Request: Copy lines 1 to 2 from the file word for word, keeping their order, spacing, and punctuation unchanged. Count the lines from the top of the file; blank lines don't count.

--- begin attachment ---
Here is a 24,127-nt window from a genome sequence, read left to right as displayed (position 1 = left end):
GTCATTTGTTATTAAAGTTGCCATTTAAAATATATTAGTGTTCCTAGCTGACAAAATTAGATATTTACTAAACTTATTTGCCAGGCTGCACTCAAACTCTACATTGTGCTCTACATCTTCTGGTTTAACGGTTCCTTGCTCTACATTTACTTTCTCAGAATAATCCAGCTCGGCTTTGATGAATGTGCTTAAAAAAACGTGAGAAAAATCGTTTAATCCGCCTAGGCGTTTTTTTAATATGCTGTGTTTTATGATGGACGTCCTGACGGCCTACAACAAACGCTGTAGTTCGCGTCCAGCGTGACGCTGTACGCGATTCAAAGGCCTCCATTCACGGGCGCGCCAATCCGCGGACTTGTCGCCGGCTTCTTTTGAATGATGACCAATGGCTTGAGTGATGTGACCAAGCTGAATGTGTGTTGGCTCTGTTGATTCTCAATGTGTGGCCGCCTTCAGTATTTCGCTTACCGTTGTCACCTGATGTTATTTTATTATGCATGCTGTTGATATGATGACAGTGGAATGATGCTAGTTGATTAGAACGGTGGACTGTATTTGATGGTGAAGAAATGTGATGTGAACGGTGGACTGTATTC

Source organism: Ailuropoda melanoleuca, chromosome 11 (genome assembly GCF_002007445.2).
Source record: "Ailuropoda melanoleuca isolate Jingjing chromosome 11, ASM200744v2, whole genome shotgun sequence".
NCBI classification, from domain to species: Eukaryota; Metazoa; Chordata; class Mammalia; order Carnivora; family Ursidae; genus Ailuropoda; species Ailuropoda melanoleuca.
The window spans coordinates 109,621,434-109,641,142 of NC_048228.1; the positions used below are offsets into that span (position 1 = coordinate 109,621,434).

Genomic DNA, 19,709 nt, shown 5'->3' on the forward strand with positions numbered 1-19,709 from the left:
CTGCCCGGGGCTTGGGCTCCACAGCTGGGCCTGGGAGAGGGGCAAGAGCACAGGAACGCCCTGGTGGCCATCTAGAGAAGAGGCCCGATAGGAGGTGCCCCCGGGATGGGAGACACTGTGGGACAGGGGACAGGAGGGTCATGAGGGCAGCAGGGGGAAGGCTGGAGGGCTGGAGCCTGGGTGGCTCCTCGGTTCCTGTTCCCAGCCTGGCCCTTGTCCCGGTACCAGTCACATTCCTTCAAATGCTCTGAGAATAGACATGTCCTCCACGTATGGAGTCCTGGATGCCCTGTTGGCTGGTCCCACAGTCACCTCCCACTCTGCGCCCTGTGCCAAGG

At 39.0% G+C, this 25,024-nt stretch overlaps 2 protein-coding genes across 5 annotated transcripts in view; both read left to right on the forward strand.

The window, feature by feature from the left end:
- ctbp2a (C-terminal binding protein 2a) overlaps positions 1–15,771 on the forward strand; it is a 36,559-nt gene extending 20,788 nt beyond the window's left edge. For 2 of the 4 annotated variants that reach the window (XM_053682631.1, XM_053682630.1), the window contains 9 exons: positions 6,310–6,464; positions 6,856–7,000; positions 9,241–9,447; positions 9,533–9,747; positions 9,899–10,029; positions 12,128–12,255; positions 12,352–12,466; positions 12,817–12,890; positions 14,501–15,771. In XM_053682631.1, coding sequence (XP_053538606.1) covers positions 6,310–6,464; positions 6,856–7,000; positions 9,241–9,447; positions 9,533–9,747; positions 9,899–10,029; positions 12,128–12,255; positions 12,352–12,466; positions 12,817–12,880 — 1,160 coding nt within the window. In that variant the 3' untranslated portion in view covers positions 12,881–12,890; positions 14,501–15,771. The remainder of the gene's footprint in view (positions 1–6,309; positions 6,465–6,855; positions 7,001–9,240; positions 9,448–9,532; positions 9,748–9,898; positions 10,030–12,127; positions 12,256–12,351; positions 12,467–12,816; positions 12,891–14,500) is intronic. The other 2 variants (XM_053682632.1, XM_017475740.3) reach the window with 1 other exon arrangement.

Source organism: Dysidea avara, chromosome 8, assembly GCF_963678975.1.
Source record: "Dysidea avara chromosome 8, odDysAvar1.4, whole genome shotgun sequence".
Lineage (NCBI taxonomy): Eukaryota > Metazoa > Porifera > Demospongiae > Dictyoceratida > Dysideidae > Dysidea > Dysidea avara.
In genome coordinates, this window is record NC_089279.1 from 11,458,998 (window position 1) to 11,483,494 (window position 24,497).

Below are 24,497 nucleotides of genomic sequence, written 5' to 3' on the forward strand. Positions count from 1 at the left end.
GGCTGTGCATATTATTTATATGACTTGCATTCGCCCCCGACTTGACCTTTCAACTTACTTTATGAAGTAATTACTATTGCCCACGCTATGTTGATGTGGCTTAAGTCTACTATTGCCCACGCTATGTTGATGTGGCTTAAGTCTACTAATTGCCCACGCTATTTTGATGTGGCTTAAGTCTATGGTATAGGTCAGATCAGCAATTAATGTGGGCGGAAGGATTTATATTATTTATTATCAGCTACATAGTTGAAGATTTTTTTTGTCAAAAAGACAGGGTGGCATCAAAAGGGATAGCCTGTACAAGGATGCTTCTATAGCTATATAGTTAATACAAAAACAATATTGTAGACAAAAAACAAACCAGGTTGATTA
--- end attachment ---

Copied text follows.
Here is a 24,127-nt window from a genome sequence, read left to right as displayed (position 1 = left end):
GTCATTTGTTATTAAAGTTGCCATTTAAAATATATTAGTGTTCCTAGCTGACAAAATTAGATATTTACTAAACTTATTTGCCAGGCTGCACTCAAACTCTACATTGTGCTCTACATCTTCTGGTTTAACGGTTCCTTGCTCTACATTTACTTTCTCAGAATAATCCAGCTCGGCTTTGATGAATGTGCTTAAAAAAACGTGAGAAAAATCGTTTAATCCGCCTAGGCGTTTTTTTAATATGCTGTGTTTTATGATGGACGTCCTGACGGCCTACAACAAACGCTGTAGTTCGCGTCCAGCGTGACGCTGTACGCGATTCAAAGGCCTCCATTCACGGGCGCGCCAATCCGCGGACTTGTCGCCGGCTTCTTTTGAATGATGACCAATGGCTTGAGTGATGTGACCAAGCTGAATGTGTGTTGGCTCTGTTGATTCTCAATGTGTGGCCGCCTTCAGTATTTCGCTTACCGTTGTCACCTGATGTTATTTTATTATGCATGCTGTTGATATGATGACAGTGGAATGATGCTAGTTGATTAGAACGGTGGACTGTATTTGATGGTGAAGAAATGTGATGTGAACGGTGGACTGTATTC